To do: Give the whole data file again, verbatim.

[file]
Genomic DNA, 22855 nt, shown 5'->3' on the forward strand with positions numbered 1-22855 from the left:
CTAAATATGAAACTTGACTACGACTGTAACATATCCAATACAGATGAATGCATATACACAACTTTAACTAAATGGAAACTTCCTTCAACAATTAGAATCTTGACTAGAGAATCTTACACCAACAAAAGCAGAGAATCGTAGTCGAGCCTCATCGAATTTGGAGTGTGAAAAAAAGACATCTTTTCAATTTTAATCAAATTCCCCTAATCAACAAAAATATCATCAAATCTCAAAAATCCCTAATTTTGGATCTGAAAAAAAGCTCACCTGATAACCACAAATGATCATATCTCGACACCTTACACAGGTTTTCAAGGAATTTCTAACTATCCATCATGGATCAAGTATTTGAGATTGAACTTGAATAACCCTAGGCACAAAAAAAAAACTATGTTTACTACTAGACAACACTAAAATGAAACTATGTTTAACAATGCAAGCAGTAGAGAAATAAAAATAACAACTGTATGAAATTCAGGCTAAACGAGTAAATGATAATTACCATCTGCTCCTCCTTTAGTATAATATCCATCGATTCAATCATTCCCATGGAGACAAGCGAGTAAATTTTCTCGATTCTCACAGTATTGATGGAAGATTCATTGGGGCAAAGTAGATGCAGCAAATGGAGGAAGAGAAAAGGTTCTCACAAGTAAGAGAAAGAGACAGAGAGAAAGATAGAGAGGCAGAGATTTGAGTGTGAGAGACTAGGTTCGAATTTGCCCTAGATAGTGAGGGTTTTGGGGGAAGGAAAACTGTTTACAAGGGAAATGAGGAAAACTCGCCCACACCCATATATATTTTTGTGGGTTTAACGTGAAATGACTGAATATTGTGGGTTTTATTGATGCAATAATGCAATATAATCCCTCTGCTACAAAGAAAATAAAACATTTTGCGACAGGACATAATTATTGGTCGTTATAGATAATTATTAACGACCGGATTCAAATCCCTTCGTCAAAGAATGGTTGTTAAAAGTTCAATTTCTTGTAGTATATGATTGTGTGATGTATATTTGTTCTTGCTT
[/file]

Genomic DNA, 22855 nt, shown 5'->3' on the forward strand with positions numbered 1-22855 from the left:
CTAAATATGAAACTTGACTACGACTGTAACATATCCAATACAGATGAATGCATATACACAACTTTAACTAAATGGAAACTTCCTTCAACAATTAGAATCTTGACTAGAGAATCTTACACCAACAAAAGCAGAGAATCGTAGTCGAGCCTCATCGAATTTGGAGTGTGAAAAAAAGACATCTTTTCAATTTTAATCAAATTCCCCTAATCAACAAAAATATCATCAAATCTCAAAAATCCCTAATTTTGGATCTGAAAAAAAGCTCACCTGATAACCACAAATGATCATATCTCGACACCTTACACAGGTTTTCAAGGAATTTCTAACTATCCATCATGGATCAAGTATTTGAGATTGAACTTGAATAACCCTAGGCACAAAAAAAAAACTATGTTTACTACTAGACAACACTAAAATGAAACTATGTTTAACAATGCAAGCAGTAGAGAAATAAAAATAACAACTGTATGAAATTCAGGCTAAACGAGTAAATGATAATTACCATCTGCTCCTCCTTTAGTATAATATCCATCGATTCAATCATTCCCATGGAGACAAGCGAGTAAATTTTCTCGATTCTCACAGTATTGATGGAAGATTCATTGGGGCAAAGTAGATGCAGCAAATGGAGGAAGAGAAAAGGTTCTCACAAGTAAGAGAAAGAGACAGAGAGAAAGATAGAGAGGCAGAGATTTGAGTGTGAGAGACTAGGTTCGAATTTGCCCTAGATAGTGAGGGTTTTGGGGGAAGGAAAACTGTTTACAAGGGAAATGAGGAAAACTCGCCCACACCCATATATATTTTTGTGGGTTTAACGTGAAATGACTGAATATTGTGGGTTTTATTGATGCAATAATGCAATATAATCCCTCTGCTACAAAGAAAATAAAACATTTTGCGACAGGACATAATTATTGGTCGTTATAGATAATTATTAACGACCGGATTCAAATCCCTTCGTCAAAGAATGGTTGTTAAAAGTTCAATTTCTTGTAGTATATGATTGTGTGATGTATATTTGTTCTTGCTT